Thanks to Billim's diligent research, arcane spellcasters may use this spell in combination with the Craft Magic Arms & Armor feat to make permanent disrupting weapons, a feat formerly possessed only by the divine. Although for arcanists, the time and cost of creation is doubled.
Material Component: A shard of any bone other than a skull that is at least 2 feet in length, a bulb of garlic, and a sprinkle of holy water.
Known to even the lowliest apprentice of High Sorcery as one of the greatest archmages of all time, Fistandantilus needs no introduction here. However, this spell, which was passed on by Raistlin Majere to his apprentice and now Head of the Black Robes, Dalamar the Dark, is a testament to the legendary Fistandantilus's power. Editor's Note: a sincere thanks to Dalamar the Dark for his cooperation in the archiving of this legendary spell.
This spell causes the caster's arms to turn into slippery, 80'-long whipping, writhing tentacles that are invulnerable to attack. The caster may attack once per round with each tentacle, starting on the round after casting, striking with paralyzing slaps of damage.
The tentacles have 80' reach from the caster. The caster benefits from an extremely large threatening area, and is able to make attacks of oppurtunity over a wide range. You may strike twice on your turn using an attack bonus equal to your base attack + your Int bonus or your Cha bonus (for wizards or sorcerers, respectively), with an additional +4 enhancement bonus (the tentacles strike as magic bludgeoning weapons for purposes of damage reduction). Each tentacle deals 2d12+8 bludgeoning damage, with a critical threat range of 20 and a critical modifier of x2.
On a successful strike, the target must succeed a Fort save or become paralyzed for 1 round. Spell resistance applies to this effect. On a failed spell resistance check, the attacked creature is immune to the paralyzing effects of both tentacles.
In addition, each tentacle possesses the improved grab ability, thus able to start a grapple attack as a free action without provoking an attack of oppurtunity if it strikes an opponent. If one gets hold, on the next round it can constrict. Constriction damage equals 4d6+8 bludgeoning per round, and the target must make an additional Fort save each round on the caster's turn or be paralyzed for 1 round. The tentacle's grapple check is equal to its attack roll modifier. The tentacles are unable to coup de grace a paralyzed opponent.
The caster himself is not considered grappled while the tentacles hold and constrict opponents. However, while the tentacles are in existence, he cannot cast spells unless they require a verbal component only (or no components), nor can he hold any items unless it is with a tentacle. A caster cannot attack with a tentacle on the same round in which he casts a spell. However, the tentacles may continue to constrict on rounds in which the caster casts a spell.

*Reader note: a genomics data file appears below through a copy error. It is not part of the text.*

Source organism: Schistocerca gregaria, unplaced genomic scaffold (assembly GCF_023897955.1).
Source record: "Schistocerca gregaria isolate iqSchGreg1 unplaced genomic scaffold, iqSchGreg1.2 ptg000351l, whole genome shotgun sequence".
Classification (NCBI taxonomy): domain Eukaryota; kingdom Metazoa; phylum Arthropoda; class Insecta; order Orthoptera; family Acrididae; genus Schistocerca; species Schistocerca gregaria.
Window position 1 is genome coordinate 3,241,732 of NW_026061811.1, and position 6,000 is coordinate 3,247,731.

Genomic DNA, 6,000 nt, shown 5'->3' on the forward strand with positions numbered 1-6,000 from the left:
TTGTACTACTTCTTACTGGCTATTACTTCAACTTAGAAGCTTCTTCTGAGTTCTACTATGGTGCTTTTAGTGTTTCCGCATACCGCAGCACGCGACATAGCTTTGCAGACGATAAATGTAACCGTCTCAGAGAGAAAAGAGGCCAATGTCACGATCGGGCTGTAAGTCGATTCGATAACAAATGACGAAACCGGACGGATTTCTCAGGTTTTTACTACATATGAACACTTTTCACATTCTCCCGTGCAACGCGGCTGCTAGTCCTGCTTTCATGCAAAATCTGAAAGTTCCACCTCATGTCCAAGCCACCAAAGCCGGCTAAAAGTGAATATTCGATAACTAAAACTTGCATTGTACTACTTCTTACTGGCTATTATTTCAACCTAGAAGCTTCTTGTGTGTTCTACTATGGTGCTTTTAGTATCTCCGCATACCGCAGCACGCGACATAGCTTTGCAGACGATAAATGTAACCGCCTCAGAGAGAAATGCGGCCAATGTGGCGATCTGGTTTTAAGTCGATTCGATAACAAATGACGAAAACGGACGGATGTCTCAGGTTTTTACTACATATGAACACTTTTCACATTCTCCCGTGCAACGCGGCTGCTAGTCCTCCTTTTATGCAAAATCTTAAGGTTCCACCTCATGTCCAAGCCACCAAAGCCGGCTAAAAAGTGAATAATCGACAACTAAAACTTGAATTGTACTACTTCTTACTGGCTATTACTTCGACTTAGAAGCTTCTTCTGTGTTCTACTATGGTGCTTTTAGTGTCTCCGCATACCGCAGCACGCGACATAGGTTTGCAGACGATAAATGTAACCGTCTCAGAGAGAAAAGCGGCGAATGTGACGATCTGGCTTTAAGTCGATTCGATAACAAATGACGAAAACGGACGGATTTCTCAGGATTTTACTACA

As a side effect of the spell, the caster grows a third eye in the center of his forehead, granting him a +5 competence bonus to Spot checks. The eye usually closes and disappears when the spell duration expires There is a 5% chance per casting that the third eye becomes permanent. Only a wish or miracle can remove it.
Material Component: Two slivers of carrion crawler tentacle, and oil of wyndlass.
Greytooth's Sea Bottle
Hero of the Battle of Razorhorn, erector of the Tower of High Sorcery at Daltigoth, and the first in High Sorcery's long lineage of sea mages, Harald Greytooth is remembered not only for his trickery and diplomatic successes, but also for his quick-thinking on the field of battle, be it land or sea. He created this spell early in his career, while Benavir Ninefingers was still Head of the Red Robes, and the spell is still passed on from sea mage to sea mage to this day. It is best remembered as the spell that warned the captains of the scattered Ergothian fleets of the coming of the much larger Tarsian navy, which aided in granting the Ergothian empire victory at the legendary sea battle, the Battle of Razorhorn.
You enchant a bottle containing a message penned by you, casting it into the sea. The message floats and makes its way toward a particular creature with which you know by name or face. The magic bottle bobs its way somehow across the sea at a rate of 10 miles per caster level every 24 hours, always toward the target creature's location. The targeted creature must remain on the same plane of existence at all times or the spell fails and the bottle becomes truly adrift.
When the bottle eventually reaches the vicinity of the creature, that is, if the creature is at sail on the sea or standing near a beach, for example, the creature notices the drifting bottle as it comes near. The message inside arrives dry and safe. Once the creature opens the bottle, the spell on the bottle ends. If the creature is not on or in sight of the sea when the bottle arrives as close as it can, the bottle washes up on the nearest shore, ending the spell on the bottle. The bottle will only travel in salt water, and therefore will not travel up most rivers.
The spell cannot be used to send a message to creatures under the sea. The message contained inside the bottle can be up the equivalent of 1 page of writing/level in length. In addition, one tiny item can be transported in this manner, in addition to the message.
Arcane Focus: A simple bottle and cork. The message, must be written and placed into the bottle, along with any one tiny item, prior to casting.